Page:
Steel-Concrete Composite Construction
Construction materials of different properties are combined to interact and respond against loads in synchronization rather than individually. These composite materials are physically connected to utilize their distinct strengths and features to form a single unit stronger than any separate parts.
Composite construction is meant to achieve efficient and lightweight structural solutions for construction and other related industries.
This engineering and construction method has been widely practiced over a century ago, more dominantly involving the steel-concrete connection. Concrete-encased steel sections were initially developed as composites with the purpose of overcoming the effects of fire while ensuring stability against axial and bending forces.
Composite columns with reinforced concrete core and steel pipe or steel tubular shell were introduced to provide an integral and permanent formwork. Profiled galvanized metal sheets were also introduced to eliminate traditional formworks and at the same time, increasing the strength of reinforced concrete slabs.
Design of composite beams and composite slabs for buildings are covered by BS EN 1994-1-1
Design of Composite Steel and Concrete Structures are covered by BS EN 1990-1999 Eurocode 4
Australian Bridge Design Code, Section 6: Steel and composite construction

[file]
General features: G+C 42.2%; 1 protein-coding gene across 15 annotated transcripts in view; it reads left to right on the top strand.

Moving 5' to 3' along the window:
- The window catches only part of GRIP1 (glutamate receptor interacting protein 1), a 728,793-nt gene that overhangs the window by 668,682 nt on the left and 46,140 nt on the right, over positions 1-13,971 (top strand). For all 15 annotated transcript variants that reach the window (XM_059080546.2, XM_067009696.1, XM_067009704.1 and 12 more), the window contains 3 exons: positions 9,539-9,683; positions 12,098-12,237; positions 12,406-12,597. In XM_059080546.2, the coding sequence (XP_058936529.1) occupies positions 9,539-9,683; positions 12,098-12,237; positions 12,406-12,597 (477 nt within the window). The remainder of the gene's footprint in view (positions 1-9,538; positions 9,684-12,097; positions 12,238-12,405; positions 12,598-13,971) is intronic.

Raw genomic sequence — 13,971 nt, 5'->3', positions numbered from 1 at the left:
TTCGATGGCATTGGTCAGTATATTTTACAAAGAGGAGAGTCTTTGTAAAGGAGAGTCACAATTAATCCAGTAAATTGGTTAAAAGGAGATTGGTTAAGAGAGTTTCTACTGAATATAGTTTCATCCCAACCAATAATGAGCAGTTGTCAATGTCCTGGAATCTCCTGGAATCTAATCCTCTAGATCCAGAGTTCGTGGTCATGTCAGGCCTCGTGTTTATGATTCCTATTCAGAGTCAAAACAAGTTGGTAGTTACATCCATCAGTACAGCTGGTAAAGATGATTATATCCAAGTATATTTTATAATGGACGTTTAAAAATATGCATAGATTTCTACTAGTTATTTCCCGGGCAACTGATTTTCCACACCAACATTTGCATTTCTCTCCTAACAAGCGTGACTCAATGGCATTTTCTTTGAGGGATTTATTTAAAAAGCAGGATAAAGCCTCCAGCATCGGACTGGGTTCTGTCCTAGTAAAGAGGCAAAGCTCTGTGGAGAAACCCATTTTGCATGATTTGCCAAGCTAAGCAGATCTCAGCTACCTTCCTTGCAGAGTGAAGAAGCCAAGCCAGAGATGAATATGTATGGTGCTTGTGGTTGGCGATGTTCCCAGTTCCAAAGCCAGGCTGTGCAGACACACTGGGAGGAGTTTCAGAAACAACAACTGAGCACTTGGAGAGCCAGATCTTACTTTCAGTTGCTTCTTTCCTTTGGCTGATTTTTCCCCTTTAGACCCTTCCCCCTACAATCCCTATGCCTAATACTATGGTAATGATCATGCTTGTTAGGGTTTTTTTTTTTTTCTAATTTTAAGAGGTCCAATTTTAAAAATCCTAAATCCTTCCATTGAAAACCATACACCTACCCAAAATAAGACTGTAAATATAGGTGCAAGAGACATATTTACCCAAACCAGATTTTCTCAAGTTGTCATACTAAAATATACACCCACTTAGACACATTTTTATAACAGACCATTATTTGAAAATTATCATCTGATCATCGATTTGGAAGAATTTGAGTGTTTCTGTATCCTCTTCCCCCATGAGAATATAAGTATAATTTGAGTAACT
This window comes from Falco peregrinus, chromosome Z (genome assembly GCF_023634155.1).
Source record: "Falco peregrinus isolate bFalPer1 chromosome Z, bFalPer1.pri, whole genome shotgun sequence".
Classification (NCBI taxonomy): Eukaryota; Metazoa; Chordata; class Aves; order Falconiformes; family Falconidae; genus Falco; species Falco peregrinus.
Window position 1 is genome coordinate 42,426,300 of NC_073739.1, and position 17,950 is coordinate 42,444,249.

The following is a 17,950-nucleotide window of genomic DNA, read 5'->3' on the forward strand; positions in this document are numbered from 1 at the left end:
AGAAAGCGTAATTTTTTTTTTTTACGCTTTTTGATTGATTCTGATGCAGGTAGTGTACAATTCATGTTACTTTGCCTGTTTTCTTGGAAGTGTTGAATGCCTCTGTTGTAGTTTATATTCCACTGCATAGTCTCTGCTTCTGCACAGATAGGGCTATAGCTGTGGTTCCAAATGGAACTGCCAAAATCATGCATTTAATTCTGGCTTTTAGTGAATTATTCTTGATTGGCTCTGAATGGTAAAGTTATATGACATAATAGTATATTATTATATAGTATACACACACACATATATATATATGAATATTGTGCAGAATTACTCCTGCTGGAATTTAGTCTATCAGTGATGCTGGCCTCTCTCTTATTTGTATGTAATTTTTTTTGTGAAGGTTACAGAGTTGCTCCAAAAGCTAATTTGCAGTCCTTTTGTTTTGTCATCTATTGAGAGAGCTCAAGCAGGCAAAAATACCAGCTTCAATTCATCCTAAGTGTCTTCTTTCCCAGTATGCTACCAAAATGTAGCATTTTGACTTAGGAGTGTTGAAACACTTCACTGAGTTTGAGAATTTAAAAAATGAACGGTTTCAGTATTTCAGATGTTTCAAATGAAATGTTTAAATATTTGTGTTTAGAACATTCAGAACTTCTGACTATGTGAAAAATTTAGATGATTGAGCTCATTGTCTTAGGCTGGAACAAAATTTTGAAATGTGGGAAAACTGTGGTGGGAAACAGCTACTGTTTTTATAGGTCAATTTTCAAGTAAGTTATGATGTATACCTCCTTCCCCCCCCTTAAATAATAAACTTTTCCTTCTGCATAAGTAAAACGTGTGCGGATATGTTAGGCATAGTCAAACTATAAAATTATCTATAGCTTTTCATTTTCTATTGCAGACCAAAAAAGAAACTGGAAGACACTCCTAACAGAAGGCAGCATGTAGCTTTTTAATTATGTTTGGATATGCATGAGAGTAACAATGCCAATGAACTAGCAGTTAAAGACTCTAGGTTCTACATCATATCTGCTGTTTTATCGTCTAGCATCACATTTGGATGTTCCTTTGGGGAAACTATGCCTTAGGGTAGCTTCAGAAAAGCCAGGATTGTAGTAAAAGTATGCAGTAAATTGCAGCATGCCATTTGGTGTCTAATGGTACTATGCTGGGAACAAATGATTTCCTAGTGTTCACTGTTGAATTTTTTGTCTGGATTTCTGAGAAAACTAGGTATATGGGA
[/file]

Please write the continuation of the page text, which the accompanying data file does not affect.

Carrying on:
BS 5400 British Standard code of practice for the design and construction of steel, concrete and composite bridges
ASHTO: Standard Specifications for Highway Bridges; 24 CFR 200 Sub-part S
Concrete Slab Stresses in Partial Composite Beams and Girders, American Institute of Steel Construction, Vol. 21
Composite construction is extensively used in bridges, multistorey buildings, warehouses, marine structures, and more. Many applications in the mentioned structures are categorized as beams & girders, floor systems, and column systems.
Composite Beams and Girders. Composite beam includes a steel section in I or W shape attached to a concrete slab by shear connectors atop of it. They have been recognized as one of the most economical structural systems for both multistorey buildings and bridges.
Obviously, building and bridge floors should be stiff and massive enough to reduce deflection and vibrations. In this case, reinforced concrete is undoubtedly the material of choice. The supporting beam or girder, however should have a superior strength-weight ratio, a quality that only steel can offer.
Composite Floor Systems. Composite floor system consists of steel beams, profiled metal decking, and reinforced concrete slab. These materials are combined in a compact and very efficient way to form a profile that is basically designed to hold gravity or dead loads as well as traffic loads.
Composite floor systems are mostly used as bridge decks and floor slab for wide range of building classifications largely for elevated car parks and multistorey commercial buildings.
Composite Column Systems. Composite columns can either be concrete-filled steel tube or concrete-encased steel element. Either way, composite columns are advantageous as follows.
Flexural resistance of steel pipe or tube is maximized when provided with concrete infill
Steel casing prevents spalling and confines the concrete.
Concrete infill delays local buckling of the steel casing and enhances compression resistance
Steel casement replaces formwork and reinforcing steel.